There is a 65 percent chance euro zone countries will allow their currency to devalue or dissolve and everyone does their own thing, says Adam Fisher, Co-founder, CommonWealth Opportunity Capital, a Los Angeles Hedge Fund.
Europe spent $140 billion aiding Greece, a figure that could have been a lot smaller had the rescue come months ago.
Plus, other countries such as Spain and Portugal are going to come asking for help as well, Fisher says.
“We're horribly bearish about the options and likely outcomes,” Fisher tells Barron’s.
“We've added further short positions in the euro, and added U.S. Treasuries and gold.”
For Fisher, there are three types of markets today. Those like the United States and the United Kingdom, which have debt problems but ways to get out of them and are improving.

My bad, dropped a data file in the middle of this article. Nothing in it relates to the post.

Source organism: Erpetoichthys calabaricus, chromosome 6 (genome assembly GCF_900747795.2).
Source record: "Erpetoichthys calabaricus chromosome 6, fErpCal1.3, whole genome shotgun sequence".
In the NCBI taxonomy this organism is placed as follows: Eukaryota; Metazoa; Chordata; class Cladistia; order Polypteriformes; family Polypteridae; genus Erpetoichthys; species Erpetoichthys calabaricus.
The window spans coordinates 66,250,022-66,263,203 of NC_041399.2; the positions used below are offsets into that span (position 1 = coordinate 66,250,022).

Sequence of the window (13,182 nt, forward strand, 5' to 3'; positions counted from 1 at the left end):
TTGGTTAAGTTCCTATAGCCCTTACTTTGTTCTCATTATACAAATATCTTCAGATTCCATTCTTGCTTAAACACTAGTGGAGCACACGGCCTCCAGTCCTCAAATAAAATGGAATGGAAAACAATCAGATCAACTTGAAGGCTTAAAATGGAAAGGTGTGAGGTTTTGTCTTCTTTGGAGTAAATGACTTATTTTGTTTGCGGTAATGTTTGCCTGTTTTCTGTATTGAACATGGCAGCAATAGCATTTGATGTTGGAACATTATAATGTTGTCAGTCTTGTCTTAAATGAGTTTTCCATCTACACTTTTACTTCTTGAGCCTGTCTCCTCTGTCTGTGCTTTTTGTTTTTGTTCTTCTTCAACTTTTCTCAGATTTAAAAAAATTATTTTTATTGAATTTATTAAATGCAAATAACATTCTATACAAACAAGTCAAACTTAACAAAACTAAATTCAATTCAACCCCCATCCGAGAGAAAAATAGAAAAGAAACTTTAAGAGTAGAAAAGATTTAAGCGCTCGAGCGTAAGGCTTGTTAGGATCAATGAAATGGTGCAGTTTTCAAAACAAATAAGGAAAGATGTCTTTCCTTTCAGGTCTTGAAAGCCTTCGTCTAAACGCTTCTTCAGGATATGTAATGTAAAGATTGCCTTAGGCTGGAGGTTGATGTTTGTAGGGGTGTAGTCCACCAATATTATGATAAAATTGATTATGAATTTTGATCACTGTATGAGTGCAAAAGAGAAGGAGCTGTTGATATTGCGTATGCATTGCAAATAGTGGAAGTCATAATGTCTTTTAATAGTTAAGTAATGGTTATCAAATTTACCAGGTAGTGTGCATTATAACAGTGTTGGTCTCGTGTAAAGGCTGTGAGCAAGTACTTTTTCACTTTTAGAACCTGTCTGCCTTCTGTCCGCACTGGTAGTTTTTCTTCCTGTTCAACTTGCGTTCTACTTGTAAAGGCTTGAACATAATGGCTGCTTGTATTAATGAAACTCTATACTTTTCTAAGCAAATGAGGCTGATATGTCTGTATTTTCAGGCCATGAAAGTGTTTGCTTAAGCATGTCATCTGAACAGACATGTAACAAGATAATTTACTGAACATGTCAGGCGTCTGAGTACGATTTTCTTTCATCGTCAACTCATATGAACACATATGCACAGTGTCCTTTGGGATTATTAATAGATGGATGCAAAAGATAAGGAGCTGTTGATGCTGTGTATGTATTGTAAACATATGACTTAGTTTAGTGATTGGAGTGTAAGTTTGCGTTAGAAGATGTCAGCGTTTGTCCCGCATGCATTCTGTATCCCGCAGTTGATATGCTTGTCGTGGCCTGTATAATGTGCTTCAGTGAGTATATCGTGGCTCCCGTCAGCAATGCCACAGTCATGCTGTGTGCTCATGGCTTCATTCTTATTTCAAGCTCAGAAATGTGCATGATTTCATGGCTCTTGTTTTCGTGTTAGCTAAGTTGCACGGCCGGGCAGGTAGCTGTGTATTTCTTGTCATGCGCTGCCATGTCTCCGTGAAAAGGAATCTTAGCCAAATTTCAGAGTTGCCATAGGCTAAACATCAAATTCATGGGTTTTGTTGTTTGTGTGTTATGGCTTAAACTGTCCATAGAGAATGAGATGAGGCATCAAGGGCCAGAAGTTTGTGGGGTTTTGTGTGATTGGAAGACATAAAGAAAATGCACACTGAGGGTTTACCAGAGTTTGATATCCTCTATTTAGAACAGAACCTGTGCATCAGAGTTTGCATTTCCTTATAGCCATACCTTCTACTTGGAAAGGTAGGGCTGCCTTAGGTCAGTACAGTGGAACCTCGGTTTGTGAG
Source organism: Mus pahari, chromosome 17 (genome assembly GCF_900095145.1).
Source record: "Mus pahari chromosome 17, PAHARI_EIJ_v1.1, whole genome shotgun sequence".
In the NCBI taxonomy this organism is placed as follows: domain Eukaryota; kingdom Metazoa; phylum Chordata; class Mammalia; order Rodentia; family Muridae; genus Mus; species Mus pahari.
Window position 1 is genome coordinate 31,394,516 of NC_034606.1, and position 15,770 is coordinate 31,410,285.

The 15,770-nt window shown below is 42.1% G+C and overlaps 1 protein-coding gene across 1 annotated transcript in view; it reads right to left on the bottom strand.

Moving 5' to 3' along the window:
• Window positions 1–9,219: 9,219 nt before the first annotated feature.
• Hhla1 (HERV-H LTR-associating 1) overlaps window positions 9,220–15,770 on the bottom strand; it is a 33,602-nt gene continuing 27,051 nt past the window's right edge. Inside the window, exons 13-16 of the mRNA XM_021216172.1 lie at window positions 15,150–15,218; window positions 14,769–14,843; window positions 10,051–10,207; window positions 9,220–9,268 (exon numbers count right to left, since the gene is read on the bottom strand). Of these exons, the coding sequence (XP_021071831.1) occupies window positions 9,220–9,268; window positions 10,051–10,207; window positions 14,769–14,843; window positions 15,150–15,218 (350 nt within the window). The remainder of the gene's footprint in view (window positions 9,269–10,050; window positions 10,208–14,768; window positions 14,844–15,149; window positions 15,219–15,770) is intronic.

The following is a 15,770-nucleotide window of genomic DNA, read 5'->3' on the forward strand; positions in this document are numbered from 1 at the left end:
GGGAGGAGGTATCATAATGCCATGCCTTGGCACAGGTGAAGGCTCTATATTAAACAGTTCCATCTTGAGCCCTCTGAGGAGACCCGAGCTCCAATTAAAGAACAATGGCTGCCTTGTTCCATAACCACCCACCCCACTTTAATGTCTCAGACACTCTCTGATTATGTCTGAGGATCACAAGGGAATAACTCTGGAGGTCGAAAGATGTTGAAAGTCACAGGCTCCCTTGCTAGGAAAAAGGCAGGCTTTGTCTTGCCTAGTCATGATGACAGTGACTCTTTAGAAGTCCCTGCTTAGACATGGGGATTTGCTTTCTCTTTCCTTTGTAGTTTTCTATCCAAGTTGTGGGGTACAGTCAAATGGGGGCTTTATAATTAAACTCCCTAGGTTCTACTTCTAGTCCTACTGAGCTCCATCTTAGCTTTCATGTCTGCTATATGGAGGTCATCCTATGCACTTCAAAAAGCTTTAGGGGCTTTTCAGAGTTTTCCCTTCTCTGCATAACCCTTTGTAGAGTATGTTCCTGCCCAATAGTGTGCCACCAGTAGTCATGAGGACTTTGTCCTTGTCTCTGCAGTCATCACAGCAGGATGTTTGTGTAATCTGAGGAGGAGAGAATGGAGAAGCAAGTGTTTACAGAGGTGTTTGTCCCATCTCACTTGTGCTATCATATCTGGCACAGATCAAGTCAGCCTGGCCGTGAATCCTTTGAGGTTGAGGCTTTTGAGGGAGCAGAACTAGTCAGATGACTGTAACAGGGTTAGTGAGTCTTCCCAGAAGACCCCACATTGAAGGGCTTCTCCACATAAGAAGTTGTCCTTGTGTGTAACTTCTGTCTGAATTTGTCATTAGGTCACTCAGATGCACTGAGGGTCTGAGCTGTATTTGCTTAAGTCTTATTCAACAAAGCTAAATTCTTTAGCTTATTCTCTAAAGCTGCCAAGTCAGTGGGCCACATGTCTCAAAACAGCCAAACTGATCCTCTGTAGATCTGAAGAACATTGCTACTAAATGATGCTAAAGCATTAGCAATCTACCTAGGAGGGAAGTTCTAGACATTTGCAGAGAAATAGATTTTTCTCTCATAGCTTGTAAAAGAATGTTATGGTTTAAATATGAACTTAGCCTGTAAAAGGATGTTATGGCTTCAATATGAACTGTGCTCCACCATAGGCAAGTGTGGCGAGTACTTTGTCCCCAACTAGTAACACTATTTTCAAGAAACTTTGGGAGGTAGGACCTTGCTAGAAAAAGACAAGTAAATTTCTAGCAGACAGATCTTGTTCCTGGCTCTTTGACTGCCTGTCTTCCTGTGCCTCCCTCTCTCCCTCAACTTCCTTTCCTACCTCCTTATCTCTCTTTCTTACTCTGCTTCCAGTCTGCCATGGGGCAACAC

There are emerging markets, which are enjoying a flow of investment money thanks to scares in the industrialized world
And then there are Japan and Europe, where debt problems are so bad that they overshadow anything good that can happen.
“Both have reached the end of their loosening cycle, and euro-zone Europeans can't even print debt in their own country's currency,” Fisher says, adding he likes companies like BMW, Daimler and Siemens, which would benefit from a devalued euro.
Greece recently tapped a first tranche of $6.9 billion from an International Monetary Fund, making it the first euro zone country to resort to the multilateral lending institution.
“Greece has accessed the sum without any problems, everything was done in close cooperation with the IMF. Everything is under control,” an anonymous top official from the finance ministry tells the AFP.
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